Session Type: ACR Concurrent Abstract Session
Session Time: 4:30PM-6:00PM
Rheumatology has been a less attractive career choice than most other medical subspecialties for many years. The 2015 American College of Rheumatology (ACR) workforce study, derived largely from rheumatology fellowship matching data from 2008 to 2013, projected a shortage of up to 4,729 full-time equivalent rheumatologists by 2030. However the attractiveness of rheumatology seems to have changed since 2014.
We therefore compared more recent trends in application and match rates in rheumatology with other popular medical subspecialties.
We reviewed data from the National Resident Matching Program from 2008 to 2017, the ACR Rheumatology workforce study of 2015, and Medscape physician salaries from 2008 to 2017. We examined the numbers of applicants, numbers of fellowship positions, ratios of applicants-to-fellowship positions, percentages of offered positions filled, percentages of applicants who matched, percentages of US graduates in fellowships, and salary trends in rheumatology. We compared data for rheumatology with that for non-procedure-oriented medical subspecialties (endocrinology, hematology/oncology, infectious disease, and nephrology) and procedure-oriented medical subspecialties (cardiology, gastroenterology, and pulmonology/critical care medicine) and trends for 2008-2013 with those from 2014-2017.
<>For rheumatology, the total number of applicants from 2008 to 2013 decreased from 251 to 230 (-8%) with an average annual percentage change of -3.32 ± 2.8% (mean ± SEM) but from 2014 to 2017 increased from 230 to 332 (+44%) with an average annual percentage change of 21 ± 10.5% (p = 0.02) (Figure). For non-procedural medical subspecialties the total number of applicants from 2008 to 2013 decreased from 1,940 to 1,594 applicants (-18%) with an average annual percentage change of -5.42 ± 3.4% but from 2014 to 2017 increased from 1,594 to 1,714, (+8%) with an average annual percentage change of 0.9 ± 2.3%. For procedural medical subspecialties the total number of applicants from 2008 to 2013, increased from 2,455 to 2,562 (+4%) with an average annual percentage change of 0.6 ± 1.4% while from 2014 to 2017 the number of total applicants continued to increase from 2,562 to 2,631 (+3%) with an average annual percentage of 1 ± 1.1%. The increase for rheumatology from 2014-2017 was significantly greater than changes in non-procedural specialties (p < 0.05) (Figure). Trends for the other parameters examined generally supported the increased attractiveness and competitiveness of rheumatology.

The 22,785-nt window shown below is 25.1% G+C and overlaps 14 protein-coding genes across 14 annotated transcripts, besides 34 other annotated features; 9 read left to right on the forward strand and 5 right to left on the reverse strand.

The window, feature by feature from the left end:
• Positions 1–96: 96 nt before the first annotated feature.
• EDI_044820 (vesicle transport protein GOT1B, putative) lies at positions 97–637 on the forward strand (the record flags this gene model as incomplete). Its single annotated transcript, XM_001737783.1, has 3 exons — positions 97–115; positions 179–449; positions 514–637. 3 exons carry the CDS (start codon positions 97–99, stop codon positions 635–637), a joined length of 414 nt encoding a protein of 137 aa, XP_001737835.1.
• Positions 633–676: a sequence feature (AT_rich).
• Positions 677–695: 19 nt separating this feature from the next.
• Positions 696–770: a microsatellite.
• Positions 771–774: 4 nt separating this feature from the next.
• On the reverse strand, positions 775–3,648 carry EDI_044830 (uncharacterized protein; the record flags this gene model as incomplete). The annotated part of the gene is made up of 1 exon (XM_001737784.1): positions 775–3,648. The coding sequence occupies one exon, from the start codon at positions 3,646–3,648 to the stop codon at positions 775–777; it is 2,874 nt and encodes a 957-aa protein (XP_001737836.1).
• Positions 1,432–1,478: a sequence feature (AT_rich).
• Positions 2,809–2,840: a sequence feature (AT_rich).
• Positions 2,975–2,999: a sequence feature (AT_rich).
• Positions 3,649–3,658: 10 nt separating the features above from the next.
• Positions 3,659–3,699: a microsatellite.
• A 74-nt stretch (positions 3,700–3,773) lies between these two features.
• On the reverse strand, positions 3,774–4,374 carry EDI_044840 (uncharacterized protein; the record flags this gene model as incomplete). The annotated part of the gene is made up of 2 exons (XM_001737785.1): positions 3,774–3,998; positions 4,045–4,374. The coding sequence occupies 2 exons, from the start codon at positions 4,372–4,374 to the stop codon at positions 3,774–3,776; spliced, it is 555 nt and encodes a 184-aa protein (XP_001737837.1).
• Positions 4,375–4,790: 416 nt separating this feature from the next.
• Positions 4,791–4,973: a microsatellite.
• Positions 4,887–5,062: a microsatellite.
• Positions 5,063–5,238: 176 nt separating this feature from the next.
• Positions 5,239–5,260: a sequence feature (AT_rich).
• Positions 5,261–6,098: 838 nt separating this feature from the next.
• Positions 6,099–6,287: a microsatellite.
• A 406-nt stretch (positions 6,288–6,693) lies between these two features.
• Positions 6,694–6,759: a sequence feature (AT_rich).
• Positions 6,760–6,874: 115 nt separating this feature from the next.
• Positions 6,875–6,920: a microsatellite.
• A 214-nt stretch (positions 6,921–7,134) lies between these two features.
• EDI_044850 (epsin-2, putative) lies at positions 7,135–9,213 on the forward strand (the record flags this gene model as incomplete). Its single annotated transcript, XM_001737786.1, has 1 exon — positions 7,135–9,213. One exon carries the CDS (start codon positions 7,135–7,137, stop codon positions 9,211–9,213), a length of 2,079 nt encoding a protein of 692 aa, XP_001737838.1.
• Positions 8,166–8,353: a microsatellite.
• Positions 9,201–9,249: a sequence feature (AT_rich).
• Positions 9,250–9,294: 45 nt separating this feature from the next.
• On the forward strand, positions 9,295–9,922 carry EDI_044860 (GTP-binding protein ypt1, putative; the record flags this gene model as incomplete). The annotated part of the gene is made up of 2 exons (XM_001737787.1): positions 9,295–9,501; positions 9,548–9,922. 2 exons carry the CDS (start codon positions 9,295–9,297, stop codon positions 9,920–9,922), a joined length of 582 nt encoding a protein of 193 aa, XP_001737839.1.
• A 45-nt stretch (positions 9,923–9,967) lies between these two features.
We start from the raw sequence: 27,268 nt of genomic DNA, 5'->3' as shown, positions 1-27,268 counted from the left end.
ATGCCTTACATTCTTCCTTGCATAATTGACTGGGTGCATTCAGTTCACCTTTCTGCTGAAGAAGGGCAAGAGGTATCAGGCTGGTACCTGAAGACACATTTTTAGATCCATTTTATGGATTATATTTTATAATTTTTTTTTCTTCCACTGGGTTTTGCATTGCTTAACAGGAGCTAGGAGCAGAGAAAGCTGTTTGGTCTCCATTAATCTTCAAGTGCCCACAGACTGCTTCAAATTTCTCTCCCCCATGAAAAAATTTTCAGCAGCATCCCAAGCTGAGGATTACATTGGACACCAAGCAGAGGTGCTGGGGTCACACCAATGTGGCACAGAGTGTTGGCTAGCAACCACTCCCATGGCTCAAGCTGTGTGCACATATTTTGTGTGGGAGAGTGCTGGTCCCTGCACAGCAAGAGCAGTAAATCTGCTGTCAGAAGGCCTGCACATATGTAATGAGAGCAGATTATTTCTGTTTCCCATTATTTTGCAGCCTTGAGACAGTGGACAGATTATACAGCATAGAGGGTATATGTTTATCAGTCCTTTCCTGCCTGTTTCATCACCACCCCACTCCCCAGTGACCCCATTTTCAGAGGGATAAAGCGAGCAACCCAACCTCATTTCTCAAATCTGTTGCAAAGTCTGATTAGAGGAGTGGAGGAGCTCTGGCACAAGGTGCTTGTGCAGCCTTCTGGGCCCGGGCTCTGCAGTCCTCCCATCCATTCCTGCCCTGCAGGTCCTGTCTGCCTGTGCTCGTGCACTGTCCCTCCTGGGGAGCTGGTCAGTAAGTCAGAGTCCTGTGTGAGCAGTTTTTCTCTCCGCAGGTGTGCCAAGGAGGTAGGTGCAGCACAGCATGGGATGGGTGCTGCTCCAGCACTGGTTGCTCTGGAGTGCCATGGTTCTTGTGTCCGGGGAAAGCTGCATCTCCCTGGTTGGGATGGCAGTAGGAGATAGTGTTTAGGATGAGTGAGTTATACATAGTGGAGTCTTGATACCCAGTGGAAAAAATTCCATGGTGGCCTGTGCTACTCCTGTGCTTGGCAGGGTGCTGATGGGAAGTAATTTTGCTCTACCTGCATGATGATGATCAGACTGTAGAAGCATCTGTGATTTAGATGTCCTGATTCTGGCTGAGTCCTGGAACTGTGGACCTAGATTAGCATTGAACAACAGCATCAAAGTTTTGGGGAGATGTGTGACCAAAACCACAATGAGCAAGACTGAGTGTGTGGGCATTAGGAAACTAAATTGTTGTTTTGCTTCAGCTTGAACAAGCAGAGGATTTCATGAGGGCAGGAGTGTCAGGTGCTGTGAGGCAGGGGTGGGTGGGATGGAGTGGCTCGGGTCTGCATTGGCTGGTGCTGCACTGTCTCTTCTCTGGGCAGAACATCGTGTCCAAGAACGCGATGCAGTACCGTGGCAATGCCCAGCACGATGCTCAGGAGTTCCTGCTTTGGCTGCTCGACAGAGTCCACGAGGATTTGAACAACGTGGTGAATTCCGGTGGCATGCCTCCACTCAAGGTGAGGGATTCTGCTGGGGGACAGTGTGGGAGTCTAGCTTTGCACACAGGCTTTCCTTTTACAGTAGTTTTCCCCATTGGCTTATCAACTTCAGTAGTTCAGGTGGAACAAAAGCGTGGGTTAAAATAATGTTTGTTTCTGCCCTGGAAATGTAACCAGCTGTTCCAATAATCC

<>Our observations complement and extend the 2015 ACR workforce report. While a few years and perhaps relatively small quantitative changes may not constitute a lasting tendency, analysis of recent trends suggests that rheumatology has become a more attractive career choice since 2014.
To cite this abstract in AMA style:Tran H, Panush R. Has the Attractiveness of a Career in Rheumatology Changed for the Better? Comparison of Trends in the Rheumatology Fellowship Match from 2014 to 2017 with 2008 to 2013 [abstract]. Arthritis Rheumatol. 2017; 69 (suppl 10). https://acrabstracts.org/abstract/has-the-attractiveness-of-a-career-in-rheumatology-changed-for-the-better-comparison-of-trends-in-the-rheumatology-fellowship-match-from-2014-to-2017-with-2008-to-2013/. Accessed October 19, 2021.
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